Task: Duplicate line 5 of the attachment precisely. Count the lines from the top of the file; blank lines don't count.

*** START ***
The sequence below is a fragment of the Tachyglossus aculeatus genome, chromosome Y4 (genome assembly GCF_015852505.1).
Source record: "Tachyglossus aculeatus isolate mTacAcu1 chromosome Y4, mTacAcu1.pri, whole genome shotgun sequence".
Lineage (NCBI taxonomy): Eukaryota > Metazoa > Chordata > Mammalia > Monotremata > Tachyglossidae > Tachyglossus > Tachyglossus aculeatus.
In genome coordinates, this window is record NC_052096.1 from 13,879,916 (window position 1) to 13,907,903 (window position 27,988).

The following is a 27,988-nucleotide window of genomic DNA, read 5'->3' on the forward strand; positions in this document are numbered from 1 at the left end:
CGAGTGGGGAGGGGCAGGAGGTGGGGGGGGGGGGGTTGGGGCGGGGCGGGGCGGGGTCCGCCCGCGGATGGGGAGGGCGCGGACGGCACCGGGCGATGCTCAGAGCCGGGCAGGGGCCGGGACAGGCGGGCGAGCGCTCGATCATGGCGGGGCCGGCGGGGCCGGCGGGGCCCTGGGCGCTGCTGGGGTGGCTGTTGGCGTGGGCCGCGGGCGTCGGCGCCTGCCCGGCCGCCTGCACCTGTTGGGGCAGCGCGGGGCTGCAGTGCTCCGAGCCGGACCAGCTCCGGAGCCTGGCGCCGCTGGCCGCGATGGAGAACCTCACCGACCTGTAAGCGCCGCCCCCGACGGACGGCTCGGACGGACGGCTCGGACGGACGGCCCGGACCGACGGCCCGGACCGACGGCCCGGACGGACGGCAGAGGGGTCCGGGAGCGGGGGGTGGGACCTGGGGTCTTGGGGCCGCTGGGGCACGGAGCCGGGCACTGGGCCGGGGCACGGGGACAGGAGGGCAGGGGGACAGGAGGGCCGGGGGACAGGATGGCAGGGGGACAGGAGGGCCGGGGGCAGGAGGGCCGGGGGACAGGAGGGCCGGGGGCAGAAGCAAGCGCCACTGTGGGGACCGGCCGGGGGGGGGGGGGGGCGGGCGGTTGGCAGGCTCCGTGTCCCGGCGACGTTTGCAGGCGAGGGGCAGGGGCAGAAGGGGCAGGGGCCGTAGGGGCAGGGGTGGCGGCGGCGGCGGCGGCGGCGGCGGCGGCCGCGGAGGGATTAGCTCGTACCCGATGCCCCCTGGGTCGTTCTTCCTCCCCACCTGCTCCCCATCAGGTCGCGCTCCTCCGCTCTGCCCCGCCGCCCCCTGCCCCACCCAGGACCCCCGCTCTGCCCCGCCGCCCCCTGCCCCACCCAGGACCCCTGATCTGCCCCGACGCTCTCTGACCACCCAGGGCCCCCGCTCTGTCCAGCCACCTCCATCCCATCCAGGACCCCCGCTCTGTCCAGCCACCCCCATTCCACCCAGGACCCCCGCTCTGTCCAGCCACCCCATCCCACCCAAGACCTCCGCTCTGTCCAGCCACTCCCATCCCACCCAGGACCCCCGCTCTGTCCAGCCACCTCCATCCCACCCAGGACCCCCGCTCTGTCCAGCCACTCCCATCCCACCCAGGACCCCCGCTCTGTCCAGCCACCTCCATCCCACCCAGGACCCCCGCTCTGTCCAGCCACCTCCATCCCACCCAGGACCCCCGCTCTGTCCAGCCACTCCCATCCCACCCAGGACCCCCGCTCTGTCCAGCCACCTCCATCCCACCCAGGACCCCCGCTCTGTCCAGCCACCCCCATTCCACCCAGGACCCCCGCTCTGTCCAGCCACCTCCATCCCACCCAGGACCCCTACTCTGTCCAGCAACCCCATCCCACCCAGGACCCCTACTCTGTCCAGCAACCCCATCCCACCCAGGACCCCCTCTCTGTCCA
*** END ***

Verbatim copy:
The following is a 27,988-nucleotide window of genomic DNA, read 5'->3' on the forward strand; positions in this document are numbered from 1 at the left end: